Compared to...

Here we can compare, using results from our review archives, the colour reproduction and resolution of the Minolta DiMAGE 7i to three other five megapixel digital cameras: Sony DSC-F707, Nikon Coolpix 5000 and Olympus E-20.

Colour Chart Comparison

Colour charts are shot in daylight, Auto White Balance, EV compensation +0.3 (all cameras), measured light ~10 EV. This test is also dependent on the accuracy of the camera's auto white balance, the colour charts are shot in daylight but some camera's white balance is better than others. All cameras are given 20 seconds to "settle" before the shot is taken.

Minolta DiMAGE 7i Sony DSC-F707
Nikon Coolpix 5000 Olympus E-20

In the table below we're only measuring colour. The RGB values were measured from a VGA reduced image (to average colours, remove noise and eliminate JPEG artifacts) using the Eyedropper tool in Photoshop with a 5 by 5 Average Sample Size.




Coolpix 5000


Black 28,31,27 18,18,20 19,20,19 31,29,32
Middle Gray 95,97,91 80,89,91 91,91,91 92,92,96
White 221,222,217 176,189,190 209,209,205 201,203,205
Magenta 199,52,104 182,16,82 219,37,93 184,31,102
Red 197,39,45 178,9,4 207,26,23 182,30,43
Yellow 219,206,58 175,180,37 212,189,47 201,193,55
Green 47,140,77 8,135,66 0,130,68 25,125,76
Cyan 54,169,206 12,148,198 1,153,200 26,137,193
Blue 57,55,106 36,21,98 33,44,98 50,34,103

As you can see the DiMAGE 7i has a fairly neutral colour balance with no preference given to any particular colour and fairly mild colour saturation. Remember that if you prefer more vivid colour output you can simply increase the colour saturation setting to +1, +2 or +3.

Resolution Comparison

Shots here are of the PIMA/ISO 12233 standard resolution test chart (more of which are available in our comparison database). This resolution chart allows us to measure the actual performance of the lens and sensor system. It measures the ability of the camera to resolve lines at gradually higher resolutions and enables us to provide a definitive value for comparison purposes. Values on the chart are 1/100th lines per picture height. So a value of 8 equates to 800 lines per picture height.

Studio light, cameras set to auto, all settings factory default. Exposure compensation +0.7 EV for all cameras.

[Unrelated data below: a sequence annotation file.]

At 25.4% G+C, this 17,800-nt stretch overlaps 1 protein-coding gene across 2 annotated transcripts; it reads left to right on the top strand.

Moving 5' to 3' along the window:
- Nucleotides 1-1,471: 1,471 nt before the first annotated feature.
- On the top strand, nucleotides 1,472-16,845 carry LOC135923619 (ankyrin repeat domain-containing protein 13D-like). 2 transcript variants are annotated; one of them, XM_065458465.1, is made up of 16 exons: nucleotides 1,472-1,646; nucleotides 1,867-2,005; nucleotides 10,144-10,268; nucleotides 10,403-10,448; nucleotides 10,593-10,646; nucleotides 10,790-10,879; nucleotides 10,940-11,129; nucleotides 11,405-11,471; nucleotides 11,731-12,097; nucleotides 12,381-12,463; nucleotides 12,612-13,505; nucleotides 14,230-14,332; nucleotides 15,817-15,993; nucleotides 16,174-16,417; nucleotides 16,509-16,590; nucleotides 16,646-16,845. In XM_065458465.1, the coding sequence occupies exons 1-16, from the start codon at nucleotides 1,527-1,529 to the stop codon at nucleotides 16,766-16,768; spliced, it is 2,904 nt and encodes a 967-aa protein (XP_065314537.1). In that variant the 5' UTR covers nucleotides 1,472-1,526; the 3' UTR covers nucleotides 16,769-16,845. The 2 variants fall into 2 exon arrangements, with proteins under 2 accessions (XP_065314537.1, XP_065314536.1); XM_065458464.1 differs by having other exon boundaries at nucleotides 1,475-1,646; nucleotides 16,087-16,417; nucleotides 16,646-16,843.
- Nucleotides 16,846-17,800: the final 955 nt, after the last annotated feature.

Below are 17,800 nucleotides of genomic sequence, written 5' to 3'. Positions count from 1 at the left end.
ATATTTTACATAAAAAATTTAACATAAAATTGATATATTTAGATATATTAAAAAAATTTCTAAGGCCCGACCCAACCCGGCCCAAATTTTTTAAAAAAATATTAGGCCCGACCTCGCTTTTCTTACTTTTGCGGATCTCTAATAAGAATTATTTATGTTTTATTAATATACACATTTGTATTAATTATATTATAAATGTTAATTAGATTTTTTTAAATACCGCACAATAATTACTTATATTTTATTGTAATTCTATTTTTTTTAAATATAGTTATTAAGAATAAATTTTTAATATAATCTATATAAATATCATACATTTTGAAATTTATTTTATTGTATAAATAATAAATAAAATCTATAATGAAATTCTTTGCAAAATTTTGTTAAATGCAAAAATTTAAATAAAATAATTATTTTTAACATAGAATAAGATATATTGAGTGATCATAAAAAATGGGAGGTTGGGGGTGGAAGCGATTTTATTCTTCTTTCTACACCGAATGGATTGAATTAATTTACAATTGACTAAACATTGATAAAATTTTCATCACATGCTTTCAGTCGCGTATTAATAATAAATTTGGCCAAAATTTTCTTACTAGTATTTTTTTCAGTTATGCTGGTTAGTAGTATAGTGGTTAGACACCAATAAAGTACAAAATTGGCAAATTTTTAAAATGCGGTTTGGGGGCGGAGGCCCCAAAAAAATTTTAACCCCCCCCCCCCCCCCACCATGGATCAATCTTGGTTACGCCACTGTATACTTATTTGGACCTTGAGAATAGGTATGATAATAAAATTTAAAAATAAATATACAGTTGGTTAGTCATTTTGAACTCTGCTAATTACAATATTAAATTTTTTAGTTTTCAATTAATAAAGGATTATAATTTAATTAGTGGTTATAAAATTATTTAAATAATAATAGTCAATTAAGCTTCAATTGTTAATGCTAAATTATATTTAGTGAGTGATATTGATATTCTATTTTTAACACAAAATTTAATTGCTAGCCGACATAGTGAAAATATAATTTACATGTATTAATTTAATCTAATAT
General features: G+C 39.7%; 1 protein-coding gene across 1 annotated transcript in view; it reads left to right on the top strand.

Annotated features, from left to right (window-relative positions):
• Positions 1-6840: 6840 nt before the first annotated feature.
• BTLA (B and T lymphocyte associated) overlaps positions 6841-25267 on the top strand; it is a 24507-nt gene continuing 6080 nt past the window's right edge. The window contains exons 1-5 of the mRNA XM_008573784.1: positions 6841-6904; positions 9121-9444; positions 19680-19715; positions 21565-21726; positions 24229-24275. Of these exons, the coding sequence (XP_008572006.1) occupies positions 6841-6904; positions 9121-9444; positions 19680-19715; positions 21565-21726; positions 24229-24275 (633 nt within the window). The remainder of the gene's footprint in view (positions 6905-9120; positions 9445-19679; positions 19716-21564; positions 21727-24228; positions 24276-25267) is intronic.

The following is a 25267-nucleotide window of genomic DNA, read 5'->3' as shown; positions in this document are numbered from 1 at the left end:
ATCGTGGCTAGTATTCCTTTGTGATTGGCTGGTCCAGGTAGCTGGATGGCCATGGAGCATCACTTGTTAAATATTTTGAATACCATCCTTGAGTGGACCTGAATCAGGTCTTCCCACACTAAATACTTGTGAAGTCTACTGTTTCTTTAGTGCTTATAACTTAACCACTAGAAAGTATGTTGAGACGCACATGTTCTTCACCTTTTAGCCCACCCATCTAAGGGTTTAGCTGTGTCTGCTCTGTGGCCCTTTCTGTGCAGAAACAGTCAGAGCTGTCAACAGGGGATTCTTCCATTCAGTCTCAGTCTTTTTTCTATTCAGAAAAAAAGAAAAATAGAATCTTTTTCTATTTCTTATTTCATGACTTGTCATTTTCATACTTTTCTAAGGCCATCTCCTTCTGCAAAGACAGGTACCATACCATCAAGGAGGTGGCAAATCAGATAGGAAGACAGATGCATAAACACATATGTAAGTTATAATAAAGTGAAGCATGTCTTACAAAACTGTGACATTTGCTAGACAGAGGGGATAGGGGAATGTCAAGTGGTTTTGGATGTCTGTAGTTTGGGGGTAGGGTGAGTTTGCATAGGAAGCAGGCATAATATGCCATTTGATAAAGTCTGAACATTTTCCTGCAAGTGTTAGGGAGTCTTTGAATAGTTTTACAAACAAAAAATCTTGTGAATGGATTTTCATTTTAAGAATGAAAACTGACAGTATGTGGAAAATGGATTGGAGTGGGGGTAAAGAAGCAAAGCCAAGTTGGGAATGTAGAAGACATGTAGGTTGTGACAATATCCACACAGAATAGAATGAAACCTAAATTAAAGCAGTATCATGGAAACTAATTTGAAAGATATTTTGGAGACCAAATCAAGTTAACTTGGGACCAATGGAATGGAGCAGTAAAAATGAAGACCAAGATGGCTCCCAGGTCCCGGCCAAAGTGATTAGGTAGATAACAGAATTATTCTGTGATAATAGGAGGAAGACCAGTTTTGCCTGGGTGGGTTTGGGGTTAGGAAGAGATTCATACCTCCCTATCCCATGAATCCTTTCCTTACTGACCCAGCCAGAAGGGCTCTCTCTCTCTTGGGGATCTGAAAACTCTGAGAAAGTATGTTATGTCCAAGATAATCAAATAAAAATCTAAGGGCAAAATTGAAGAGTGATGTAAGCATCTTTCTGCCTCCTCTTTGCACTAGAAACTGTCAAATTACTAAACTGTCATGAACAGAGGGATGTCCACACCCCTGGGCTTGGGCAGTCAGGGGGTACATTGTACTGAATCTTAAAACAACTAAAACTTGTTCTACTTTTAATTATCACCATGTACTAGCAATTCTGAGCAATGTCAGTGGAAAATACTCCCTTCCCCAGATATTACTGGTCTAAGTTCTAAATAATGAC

Horizontal resolution Vertical resolution 5 degree diagonal res.
Minolta DiMAGE 7i
Sony DSC-F707
Nikon Coolpix 5000
Olympus E-20

Measurable findings (three measurements taken for each camera):

Camera Measurement Absolute Res. Extinction Res.
Minolta DiMAGE 7i Horiz LPH * 1300  1450 
Vert LPH * 1150  1450 
5° Diagonal LPH 900 
Sony DSC-F707 Horiz LPH 1450  1800 
Vert LPH 1300  1800 
5° Diagonal LPH + 1000 
Nikon Coolpix 5000 Horiz LPH * 1350  1500 
Vert LPH * 1200  1500 
5° Diagonal LPH + 1000 
Olympus E-20 Horiz LPH * 1350  1650 
Vert LPH * 1300  1650 
5° Diagonal LPH + 1000 

* Moiré becomes visible, + Chart maximum

Definition of terms:

LPH Lines per Picture Height (to allow for different aspect ratios the measurement is the same for horizontal and vertical)
5° Diagonal Lines set at 5° diagonal
Absolute Resolution Still defined detail (below Nyquist frequency*)
Extinction Resolution Detail beyond camera's definition (becomes a solid gray alias)
n/a Not Available (above the capability of the test chart)
n/v Not Visible (not visible on test results)
* Nyquist frequency defined as the highest spatial frequency where the CCD can still faithfully record
image detail. Beyond the Nyquist frequency aliasing occurs.

Not surprisingly the DiMAGE 7i produced identical resolution to the DiMAGE 7. This places it just below the Coolpix 5000 and quite a way away from the DSC-F707 which now seems to be even more remarkable in its ability to make the most from that five megapixel sensor. It's a shame that Minolta didn't use this update as an opportunity to improve image resolution (which is clearly a function of the camera's Bayer interpolation, the lens is good enough).